I have been travelling with very organised friends over the last few years so with everything being planned for me, that I have become lazy. When I boarded the flight to Cape Town, I knew what I wanted to do and see, but made no attempt to research how to get there, how much it would cost, or how long it would take. This is how this morning of my final day in the city, I found myself with Robben Island and Cape Point still to visit. They are 62 kilometres apart and it’s not impossible to visit both of them in the same day, but it would have been too difficult to arrange so last minute and too rushed that I would not have enjoyed either. So I had to pick one. In the end, I decided on Cape Point point, partly because I did not want to get emotional and angry again like I was during the apartheid walk, and partly because I do not like choppy ferry rides.
I took the coach from the city centre. There were about 30 of us altogether. Many were from Europe, a handful from Asia, and two black South African ladies. I smiled and tried to make eye contact with them, but they just looked at me and continued with their conversation. I plugged my headphones in, and waited for the journey to start.
On the way, the guide pointed out various places of interest, including the first university in Cape Town, where the Afrikaners settlers first displaced the local people, his home town of which he was very proud, the many many acres of land owned by Rhodes and his ancestors, (yes him again), as well as plants and wildlife native to the region. It was a scenic drive with the coast of the Atlantic Ocean in view for most of it. When we arrived at Cape Point, we were given two hours to do whatever we wanted. I climbed up to the clock tower and joined the long queue to take pictures with the scenic ocean and rocky background.
As I waited, I got into conversation with some African Americans who were on their maiden trip to Africa. After three days of hardly having a meaningful conversation with anyone, it was nice to find some friendly people to speak to. I walked back down with one of them, and we exchanged views on Cape Town and travelling in general. She works for an American airline and was an army child so she has travelled and lived across all of Asia and Europe. But surprisingly, it was also her first trip to the continent. At the bottom she joined her crew, and I sat down by one of the viewing points and watched the world go by.
The walk (or hike as the guide called it) down to the Cape of Good Hope to meet the coach was uneventful. Other than some lizards and different views of the rocks and ocean, there was nothing much more to see.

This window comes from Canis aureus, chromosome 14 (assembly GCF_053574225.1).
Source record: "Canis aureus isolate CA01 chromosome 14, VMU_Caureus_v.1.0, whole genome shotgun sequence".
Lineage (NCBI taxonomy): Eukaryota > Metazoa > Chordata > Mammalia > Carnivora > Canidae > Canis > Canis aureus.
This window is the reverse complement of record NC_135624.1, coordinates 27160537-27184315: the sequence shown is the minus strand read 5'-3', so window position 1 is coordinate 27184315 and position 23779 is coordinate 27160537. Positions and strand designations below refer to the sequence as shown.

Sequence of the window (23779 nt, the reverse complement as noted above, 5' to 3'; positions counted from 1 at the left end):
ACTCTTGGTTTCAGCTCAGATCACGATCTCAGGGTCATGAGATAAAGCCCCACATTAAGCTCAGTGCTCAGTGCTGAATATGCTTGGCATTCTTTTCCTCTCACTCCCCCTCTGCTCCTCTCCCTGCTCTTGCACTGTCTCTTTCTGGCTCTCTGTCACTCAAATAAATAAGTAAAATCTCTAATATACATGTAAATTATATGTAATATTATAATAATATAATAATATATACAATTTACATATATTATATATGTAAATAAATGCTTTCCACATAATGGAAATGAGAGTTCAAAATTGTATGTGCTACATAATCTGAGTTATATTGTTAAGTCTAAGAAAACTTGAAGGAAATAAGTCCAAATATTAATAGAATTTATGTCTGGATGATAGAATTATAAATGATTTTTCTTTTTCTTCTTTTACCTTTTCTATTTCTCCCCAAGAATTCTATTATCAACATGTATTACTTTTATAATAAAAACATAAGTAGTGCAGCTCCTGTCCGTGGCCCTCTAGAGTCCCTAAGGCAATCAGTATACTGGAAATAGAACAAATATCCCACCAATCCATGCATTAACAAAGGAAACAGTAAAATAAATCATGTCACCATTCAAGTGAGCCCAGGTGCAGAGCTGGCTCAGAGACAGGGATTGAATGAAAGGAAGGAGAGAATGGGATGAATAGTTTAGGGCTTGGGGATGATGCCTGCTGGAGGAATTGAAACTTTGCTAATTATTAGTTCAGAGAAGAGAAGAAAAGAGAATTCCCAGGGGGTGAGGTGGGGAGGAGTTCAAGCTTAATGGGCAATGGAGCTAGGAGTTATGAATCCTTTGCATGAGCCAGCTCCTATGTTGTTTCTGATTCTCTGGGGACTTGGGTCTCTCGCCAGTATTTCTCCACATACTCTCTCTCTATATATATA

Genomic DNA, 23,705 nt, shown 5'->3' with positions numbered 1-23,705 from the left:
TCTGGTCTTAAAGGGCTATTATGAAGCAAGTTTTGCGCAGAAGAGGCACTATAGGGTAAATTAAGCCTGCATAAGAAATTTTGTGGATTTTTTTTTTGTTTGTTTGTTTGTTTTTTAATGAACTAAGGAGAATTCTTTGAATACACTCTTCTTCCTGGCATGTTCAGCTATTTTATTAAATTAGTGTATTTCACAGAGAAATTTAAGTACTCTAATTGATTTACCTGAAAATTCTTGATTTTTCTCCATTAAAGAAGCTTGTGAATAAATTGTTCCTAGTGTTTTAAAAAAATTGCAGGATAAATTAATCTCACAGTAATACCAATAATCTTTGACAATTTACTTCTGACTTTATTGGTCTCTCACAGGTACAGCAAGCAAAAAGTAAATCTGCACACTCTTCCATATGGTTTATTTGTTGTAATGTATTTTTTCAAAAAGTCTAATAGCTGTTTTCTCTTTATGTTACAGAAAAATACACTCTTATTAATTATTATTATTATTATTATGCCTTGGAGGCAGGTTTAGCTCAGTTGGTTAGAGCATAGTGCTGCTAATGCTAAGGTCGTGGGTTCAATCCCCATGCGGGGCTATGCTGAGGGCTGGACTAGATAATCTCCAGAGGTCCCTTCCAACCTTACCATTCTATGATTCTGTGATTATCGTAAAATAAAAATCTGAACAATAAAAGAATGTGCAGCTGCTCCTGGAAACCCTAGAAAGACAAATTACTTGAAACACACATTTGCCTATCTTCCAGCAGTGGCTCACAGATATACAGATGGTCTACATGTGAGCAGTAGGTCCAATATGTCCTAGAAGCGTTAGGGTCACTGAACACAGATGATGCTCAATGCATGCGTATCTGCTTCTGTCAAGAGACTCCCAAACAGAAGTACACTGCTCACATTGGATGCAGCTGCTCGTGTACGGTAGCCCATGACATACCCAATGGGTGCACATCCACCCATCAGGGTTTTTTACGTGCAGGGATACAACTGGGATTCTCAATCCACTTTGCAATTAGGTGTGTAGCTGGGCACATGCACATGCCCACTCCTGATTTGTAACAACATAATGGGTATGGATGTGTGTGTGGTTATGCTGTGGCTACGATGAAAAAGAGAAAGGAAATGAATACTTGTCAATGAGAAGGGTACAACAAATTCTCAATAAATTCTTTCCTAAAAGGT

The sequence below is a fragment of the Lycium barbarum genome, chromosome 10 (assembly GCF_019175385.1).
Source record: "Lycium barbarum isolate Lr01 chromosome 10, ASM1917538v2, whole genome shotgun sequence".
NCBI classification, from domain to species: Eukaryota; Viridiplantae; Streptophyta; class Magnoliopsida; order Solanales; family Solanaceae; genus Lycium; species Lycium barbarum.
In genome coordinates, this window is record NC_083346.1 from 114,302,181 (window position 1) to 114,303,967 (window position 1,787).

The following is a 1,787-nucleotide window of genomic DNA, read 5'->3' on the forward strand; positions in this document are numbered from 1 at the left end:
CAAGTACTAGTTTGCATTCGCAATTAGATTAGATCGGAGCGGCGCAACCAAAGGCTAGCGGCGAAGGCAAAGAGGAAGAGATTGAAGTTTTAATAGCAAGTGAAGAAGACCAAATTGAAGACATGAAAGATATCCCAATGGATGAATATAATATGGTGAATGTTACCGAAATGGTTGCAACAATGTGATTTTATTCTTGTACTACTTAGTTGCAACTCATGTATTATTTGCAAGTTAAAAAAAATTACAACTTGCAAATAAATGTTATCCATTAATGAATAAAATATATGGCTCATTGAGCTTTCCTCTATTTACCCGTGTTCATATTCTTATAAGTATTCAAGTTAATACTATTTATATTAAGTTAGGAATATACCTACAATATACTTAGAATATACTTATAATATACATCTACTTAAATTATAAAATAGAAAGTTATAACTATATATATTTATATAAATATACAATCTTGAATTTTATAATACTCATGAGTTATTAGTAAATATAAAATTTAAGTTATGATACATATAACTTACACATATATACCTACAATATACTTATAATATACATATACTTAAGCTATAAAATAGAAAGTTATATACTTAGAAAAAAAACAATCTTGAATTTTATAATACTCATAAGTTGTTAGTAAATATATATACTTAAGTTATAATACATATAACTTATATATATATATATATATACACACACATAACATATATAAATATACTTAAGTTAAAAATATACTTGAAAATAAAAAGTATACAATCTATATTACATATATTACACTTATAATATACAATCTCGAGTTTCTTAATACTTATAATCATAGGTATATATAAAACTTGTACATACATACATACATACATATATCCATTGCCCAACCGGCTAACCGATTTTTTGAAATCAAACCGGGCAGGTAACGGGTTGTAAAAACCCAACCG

The next stop was Boulders Beach near Simon’s Town. It is famous for African Penguins which are apparently the only penguins found on the continent. I didn’t pay to go into the colony but instead chose to check out some arts and crafts stalls that littered the route to the colony. On sale were jewellery, paintings, carvings, musicals instruments and some very beautiful pottery all at tourist prices.
I chatted to a Zimbabwean artist who was selling his paintings on one of stalls for awhile. We discussed the migrant situation in South Africa and the the economic situation in Zimbabwe. He’s been in South Africa for about six years now. He trained to paint in Zimbabwe and tried to practice his art there but the economic situation was so dire he was just about managing a meal a day. So he came to South Africa to try and make some money to feed himself, and the rest of his family. He initially settled in Johannesburg but he left after five months because he did not feel safe. He says that, even in Cape Town, he no longer feels safe after recent attacks on African migrants. However, he believes that he’s still better off in South Africa, than he would be if he returned to Zimbabwe.
From there, I made my way to the beach where I was very surprised to see penguins on the rocks just nearby. I wondered what the difference was between these penguins and the ones in the colony. After taking some pictures and then watching them go in and out of water for a while, I found some food then made my way back to the coach for Cape Town.